With a national league system now thriving, Turkish Football Federation (TFF) initiatives are helping more and more girls enjoy the game.
Launched in July 2008, the TFF's Girls' Football Villages scheme brings together groups of youngsters aged 11-12 for ten days of basic training with national-team coaches. The girls also learning about nutrition and first aid, while lessons in chess and even drama help foster a fun environment.
Promising players are encouraged to join local clubs or – if there are none – TFF education centres, with 12 members of the WU15 team that Turkey took to the 2010 Youth Olympics in Singapore discovered at Football Villages.
Last year, the TFF introduced the Football Schools for Girls project, which saw 14,000 girls receive training in school from February to May, culminating in a series of regional tournaments. Now, with the support of the national ministry for education, leagues for girls' school teams are being organised.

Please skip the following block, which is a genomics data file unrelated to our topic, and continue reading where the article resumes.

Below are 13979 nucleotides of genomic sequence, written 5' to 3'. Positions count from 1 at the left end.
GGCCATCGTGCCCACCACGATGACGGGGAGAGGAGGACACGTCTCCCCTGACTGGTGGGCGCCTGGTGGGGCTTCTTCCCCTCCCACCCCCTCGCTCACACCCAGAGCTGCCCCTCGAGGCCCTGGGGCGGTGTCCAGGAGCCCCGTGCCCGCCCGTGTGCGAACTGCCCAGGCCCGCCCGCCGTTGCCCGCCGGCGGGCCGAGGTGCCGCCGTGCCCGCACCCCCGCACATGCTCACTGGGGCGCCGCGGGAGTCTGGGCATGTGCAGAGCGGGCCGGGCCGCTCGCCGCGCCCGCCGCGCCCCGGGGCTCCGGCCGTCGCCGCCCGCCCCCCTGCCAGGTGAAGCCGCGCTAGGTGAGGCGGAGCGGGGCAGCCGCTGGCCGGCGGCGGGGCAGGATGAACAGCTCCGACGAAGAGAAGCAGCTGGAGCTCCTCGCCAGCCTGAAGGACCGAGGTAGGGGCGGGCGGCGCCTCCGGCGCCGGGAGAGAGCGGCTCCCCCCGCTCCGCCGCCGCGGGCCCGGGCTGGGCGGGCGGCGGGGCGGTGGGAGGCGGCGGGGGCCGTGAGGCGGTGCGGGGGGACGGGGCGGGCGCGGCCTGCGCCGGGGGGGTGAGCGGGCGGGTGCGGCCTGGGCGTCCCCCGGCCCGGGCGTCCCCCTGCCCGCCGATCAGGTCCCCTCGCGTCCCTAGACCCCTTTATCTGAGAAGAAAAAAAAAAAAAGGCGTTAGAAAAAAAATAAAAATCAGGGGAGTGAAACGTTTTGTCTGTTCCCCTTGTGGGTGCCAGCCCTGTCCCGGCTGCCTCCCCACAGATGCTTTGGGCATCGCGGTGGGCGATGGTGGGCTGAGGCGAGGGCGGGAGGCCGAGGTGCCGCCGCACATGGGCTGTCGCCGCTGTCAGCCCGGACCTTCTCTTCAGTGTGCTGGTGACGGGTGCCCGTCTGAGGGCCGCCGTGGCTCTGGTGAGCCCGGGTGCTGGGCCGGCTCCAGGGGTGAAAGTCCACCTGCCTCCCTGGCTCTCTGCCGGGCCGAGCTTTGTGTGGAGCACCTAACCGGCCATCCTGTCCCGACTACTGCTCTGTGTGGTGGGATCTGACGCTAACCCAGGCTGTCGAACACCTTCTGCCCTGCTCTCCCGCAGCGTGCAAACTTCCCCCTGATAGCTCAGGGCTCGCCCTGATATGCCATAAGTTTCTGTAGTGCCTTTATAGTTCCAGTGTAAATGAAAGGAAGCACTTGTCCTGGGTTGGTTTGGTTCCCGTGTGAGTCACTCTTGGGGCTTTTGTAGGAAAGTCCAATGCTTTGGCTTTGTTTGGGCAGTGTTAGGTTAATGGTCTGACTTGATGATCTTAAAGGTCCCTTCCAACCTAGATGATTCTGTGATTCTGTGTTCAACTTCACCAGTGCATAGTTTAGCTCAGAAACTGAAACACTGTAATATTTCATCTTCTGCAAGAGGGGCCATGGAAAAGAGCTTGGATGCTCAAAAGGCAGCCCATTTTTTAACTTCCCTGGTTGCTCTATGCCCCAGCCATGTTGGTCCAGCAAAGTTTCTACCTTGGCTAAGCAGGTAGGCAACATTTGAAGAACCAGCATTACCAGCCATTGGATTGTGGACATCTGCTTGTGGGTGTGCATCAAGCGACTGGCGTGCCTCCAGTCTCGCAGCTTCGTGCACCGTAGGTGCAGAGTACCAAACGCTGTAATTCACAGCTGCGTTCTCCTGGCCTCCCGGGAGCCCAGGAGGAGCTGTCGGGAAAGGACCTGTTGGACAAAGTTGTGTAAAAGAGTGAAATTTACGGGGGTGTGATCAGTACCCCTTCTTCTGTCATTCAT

To further strengthen the footballing base, women's internationals are being encouraged to attend national sports academies and train to be coaches or physical education teachers. An exhibition game between national team coaches and celebrities to mark International Women's Day on 8 March, meanwhile, drew plenty of publicity.
"Women play this sport for love – that's their biggest motivation," says Turkey Women's U15 coach Necla Güngör. "Girls can express themselves freely on the pitch. They find themselves by playing football." The excitement surrounding the Women's U19 finals in Antalya, which began on Monday, can only hope more girls find their calling.
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